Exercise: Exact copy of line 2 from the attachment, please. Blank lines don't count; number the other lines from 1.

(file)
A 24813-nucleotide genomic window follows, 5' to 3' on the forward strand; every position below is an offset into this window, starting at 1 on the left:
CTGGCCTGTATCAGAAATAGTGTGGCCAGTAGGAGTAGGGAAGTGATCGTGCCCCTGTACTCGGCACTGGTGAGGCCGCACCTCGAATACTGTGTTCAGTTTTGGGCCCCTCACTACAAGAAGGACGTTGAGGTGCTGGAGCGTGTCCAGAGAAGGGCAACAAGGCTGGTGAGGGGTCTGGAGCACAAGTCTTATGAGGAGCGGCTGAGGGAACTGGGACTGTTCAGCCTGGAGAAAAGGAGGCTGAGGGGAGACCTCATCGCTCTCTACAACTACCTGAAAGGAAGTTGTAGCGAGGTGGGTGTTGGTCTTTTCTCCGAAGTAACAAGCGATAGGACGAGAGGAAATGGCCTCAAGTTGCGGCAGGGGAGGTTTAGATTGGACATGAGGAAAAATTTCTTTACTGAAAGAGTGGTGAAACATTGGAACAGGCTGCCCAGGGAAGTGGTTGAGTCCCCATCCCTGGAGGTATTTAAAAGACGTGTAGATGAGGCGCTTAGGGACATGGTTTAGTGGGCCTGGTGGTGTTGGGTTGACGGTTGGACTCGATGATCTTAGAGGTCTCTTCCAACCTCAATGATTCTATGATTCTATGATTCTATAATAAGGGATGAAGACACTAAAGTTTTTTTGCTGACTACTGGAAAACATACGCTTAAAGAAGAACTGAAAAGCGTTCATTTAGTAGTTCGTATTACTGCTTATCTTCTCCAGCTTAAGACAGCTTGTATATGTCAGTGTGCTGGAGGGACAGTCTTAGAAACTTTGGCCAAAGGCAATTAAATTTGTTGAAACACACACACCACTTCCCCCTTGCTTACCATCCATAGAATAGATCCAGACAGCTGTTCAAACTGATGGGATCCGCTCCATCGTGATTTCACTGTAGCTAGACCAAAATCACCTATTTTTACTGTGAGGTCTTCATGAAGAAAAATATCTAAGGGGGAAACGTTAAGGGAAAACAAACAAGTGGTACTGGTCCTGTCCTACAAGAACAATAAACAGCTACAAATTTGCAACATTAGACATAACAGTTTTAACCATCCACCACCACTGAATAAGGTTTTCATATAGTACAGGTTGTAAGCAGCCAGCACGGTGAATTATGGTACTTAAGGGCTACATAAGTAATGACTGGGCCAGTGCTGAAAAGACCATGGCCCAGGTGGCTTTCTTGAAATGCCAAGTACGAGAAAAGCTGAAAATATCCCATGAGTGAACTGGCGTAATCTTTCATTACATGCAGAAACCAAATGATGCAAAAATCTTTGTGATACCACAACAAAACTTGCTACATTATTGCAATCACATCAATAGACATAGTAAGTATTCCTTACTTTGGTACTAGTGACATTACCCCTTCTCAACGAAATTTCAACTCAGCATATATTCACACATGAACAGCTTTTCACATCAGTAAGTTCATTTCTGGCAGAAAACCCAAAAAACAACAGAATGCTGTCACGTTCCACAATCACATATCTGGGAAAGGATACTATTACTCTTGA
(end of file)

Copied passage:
CTGGCCTGTATCAGAAATAGTGTGGCCAGTAGGAGTAGGGAAGTGATCGTGCCCCTGTACTCGGCACTGGTGAGGCCGCACCTCGAATACTGTGTTCAGTTTTGGGCCCCTCACTACAAGAAGGACGTTGAGGTGCTGGAGCGTGTCCAGAGAAGGGCAACAAGGCTGGTGAGGGGTCTGGAGCACAAGTCTTATGAGGAGCGGCTGAGGGAACTGGGACTGTTCAGCCTGGAGAAAAGGAGGCTGAGGGGAGACCTCATCGCTCTCTACAACTACCTGAAAGGAAGTTGTAGCGAGGTGGGTGTTGGTCTTTTCTCCGAAGTAACAAGCGATAGGACGAGAGGAAATGGCCTCAAGTTGCGGCAGGGGAGGTTTAGATTGGACATGAGGAAAAATTTCTTTACTGAAAGAGTGGTGAAACATTGGAACAGGCTGCCCAGGGAAGTGGTTGAGTCCCCATCCCTGGAGGTATTTAAAAGACGTGTAGATGAGGCGCTTAGGGACATGGTTTAGTGGGCCTGGTGGTGTTGGGTTGACGGTTGGACTCGATGATCTTAGAGGTCTCTTCCAACCTCAATGATTCTATGATTCTATGATTCTATAATAAGGGATGAAGACACTAAAGTTTTTTTGCTGACTACTGGAAAACATACGCTTAAAGAAGAACTGAAAAGCGTTCATTTAGTAGTTCGTATTACTGCTTATCTTCTCCAGCTTAAGACAGCTTGTATATGTCAGTGTGCTGGAGGGACAGTCTTAGAAACTTTGGCCAAAGGCAATTAAATTTGTTGAAACACACACACCACTTCCCCCTTGCTTACCATCCATAGAATAGATCCAGACAGCTGTTCAAACTGATGGGATCCGCTCCATCGTGATTTCACTGTAGCTAGACCAAAATCACCTATTTTTACTGTGAGGTCTTCATGAAGAAAAATATCTAAGGGGGAAACGTTAAGGGAAAACAAACAAGTGGTACTGGTCCTGTCCTACAAGAACAATAAACAGCTACAAATTTGCAACATTAGACATAACAGTTTTAACCATCCACCACCACTGAATAAGGTTTTCATATAGTACAGGTTGTAAGCAGCCAGCACGGTGAATTATGGTACTTAAGGGCTACATAAGTAATGACTGGGCCAGTGCTGAAAAGACCATGGCCCAGGTGGCTTTCTTGAAATGCCAAGTACGAGAAAAGCTGAAAATATCCCATGAGTGAACTGGCGTAATCTTTCATTACATGCAGAAACCAAATGATGCAAAAATCTTTGTGATACCACAACAAAACTTGCTACATTATTGCAATCACATCAATAGACATAGTAAGTATTCCTTACTTTGGTACTAGTGACATTACCCCTTCTCAACGAAATTTCAACTCAGCATATATTCACACATGAACAGCTTTTCACATCAGTAAGTTCATTTCTGGCAGAAAACCCAAAAAACAACAGAATGCTGTCACGTTCCACAATCACATATCTGGGAAAGGATACTATTACTCTTGA